If you’ve been around woodworking as long as I have, then this technique to drill holes straight is surely “old hat.” While it is an oldie, it is also a goodie, especially if you don’t have or cannot fit your workpiece under a drill press.
When working on the lowboy discovered in the back room at the Connecticut Historical Society, I set up to drill a couple of holes in the front lower rail. Instead of clamping a fence in position at my drill press, I grabbed a small block to use as a guide. Why I drilled the holes for the two drop finials this early in the game is to head off a problem I had as I assembled the Queen Anne Dressing Table in the June 2010 issue (#183).
In that build, as I clamped together the front, my clamp pressure snapped the highly cutout apron. As you may have guessed, it was a mad scramble to get things right before problems set in (glue dried). This time, I have a plan on how to head off such problems. You’ll need to read the article to learn my plan – it does involve the finial holes.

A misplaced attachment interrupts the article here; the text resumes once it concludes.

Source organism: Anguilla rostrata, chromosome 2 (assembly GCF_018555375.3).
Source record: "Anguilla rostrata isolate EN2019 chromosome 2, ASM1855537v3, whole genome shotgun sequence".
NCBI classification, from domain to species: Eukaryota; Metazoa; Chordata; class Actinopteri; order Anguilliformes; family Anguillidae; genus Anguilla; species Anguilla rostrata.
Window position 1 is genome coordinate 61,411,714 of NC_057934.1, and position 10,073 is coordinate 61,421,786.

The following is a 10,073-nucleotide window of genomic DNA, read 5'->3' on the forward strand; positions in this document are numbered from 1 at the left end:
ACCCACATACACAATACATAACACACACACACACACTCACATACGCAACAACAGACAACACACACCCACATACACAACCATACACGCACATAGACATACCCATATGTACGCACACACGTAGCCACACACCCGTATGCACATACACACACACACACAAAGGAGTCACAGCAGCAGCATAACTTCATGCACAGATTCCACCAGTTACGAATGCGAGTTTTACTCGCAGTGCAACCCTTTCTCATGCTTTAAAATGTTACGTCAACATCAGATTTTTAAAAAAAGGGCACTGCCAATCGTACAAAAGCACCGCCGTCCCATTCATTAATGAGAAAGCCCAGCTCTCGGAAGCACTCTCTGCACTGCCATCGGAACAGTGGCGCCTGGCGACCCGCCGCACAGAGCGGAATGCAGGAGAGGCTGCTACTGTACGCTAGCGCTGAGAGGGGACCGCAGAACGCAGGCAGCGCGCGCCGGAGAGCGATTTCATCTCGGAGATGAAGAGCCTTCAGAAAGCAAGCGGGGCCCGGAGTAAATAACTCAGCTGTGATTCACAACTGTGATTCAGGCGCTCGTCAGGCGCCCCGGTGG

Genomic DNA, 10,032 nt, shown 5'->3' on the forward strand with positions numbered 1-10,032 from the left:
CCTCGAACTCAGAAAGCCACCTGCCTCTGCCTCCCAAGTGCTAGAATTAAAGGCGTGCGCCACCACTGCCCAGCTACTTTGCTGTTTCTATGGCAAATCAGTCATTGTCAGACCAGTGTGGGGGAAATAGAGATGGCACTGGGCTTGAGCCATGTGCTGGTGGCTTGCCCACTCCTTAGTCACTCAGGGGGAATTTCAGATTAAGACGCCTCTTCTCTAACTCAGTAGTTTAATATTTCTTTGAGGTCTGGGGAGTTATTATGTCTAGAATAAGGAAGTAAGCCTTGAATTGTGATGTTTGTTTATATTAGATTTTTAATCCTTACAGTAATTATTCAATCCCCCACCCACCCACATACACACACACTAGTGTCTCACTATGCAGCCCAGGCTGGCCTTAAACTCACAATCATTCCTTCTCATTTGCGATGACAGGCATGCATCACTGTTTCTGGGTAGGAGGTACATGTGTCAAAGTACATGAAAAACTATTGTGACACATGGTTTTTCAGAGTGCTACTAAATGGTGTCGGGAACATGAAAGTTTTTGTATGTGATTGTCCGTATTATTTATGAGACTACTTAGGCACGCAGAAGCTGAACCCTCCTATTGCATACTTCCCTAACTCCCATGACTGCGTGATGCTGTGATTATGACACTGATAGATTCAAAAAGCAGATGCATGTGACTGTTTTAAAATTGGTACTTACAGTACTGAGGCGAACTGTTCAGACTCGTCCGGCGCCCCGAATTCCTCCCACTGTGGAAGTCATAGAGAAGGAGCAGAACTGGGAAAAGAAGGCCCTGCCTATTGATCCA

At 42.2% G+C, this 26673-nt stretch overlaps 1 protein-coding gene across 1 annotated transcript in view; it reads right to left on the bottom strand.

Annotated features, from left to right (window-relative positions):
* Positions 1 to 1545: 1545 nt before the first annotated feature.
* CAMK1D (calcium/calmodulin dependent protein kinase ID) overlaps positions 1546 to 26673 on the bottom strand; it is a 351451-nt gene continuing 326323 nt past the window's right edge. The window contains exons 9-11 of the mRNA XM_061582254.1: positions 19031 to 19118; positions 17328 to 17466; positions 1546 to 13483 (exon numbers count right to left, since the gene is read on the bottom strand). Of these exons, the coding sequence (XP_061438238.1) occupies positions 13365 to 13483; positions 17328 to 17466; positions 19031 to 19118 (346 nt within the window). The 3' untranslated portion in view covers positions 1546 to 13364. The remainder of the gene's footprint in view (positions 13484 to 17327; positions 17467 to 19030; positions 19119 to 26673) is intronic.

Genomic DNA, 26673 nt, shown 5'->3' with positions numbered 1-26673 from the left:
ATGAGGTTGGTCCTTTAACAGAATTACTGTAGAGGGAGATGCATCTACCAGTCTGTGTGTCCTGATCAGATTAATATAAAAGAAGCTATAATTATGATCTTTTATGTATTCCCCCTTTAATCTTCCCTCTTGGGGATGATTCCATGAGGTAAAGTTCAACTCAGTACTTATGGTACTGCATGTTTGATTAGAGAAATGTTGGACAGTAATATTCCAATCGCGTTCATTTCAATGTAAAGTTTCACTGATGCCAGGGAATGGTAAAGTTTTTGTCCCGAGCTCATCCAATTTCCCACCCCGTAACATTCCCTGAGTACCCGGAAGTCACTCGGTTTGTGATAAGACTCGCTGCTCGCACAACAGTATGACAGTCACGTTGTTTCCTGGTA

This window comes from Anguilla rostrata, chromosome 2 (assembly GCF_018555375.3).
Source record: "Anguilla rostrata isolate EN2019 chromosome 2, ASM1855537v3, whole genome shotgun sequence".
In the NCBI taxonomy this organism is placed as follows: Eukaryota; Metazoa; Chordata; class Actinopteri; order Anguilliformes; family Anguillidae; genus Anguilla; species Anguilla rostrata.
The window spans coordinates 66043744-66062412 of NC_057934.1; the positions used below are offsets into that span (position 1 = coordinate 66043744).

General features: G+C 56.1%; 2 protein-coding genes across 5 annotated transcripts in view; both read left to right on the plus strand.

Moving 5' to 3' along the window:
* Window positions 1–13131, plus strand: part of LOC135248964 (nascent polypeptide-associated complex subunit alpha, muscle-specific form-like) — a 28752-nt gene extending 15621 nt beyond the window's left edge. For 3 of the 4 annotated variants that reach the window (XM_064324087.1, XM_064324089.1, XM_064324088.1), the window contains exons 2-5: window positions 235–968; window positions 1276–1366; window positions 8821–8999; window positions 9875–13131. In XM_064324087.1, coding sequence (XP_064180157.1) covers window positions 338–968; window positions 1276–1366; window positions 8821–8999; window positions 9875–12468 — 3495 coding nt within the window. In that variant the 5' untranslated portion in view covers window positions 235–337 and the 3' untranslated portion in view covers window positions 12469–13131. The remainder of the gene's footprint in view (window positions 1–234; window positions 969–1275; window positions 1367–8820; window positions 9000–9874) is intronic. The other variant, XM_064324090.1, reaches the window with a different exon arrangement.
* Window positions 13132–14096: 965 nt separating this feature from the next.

To use this technique, you need a small block that is cut square. Carefully drill through the block – I have a drill press so I used it, but if you’re sans a press, use a square and check from all angles as you slowly drill. With the block ready, line up the tip of your bit with your layout mark (I simply Xd across my stock), hold the block firmly against the workpiece then drill down square and straight. The block acts as a guide.
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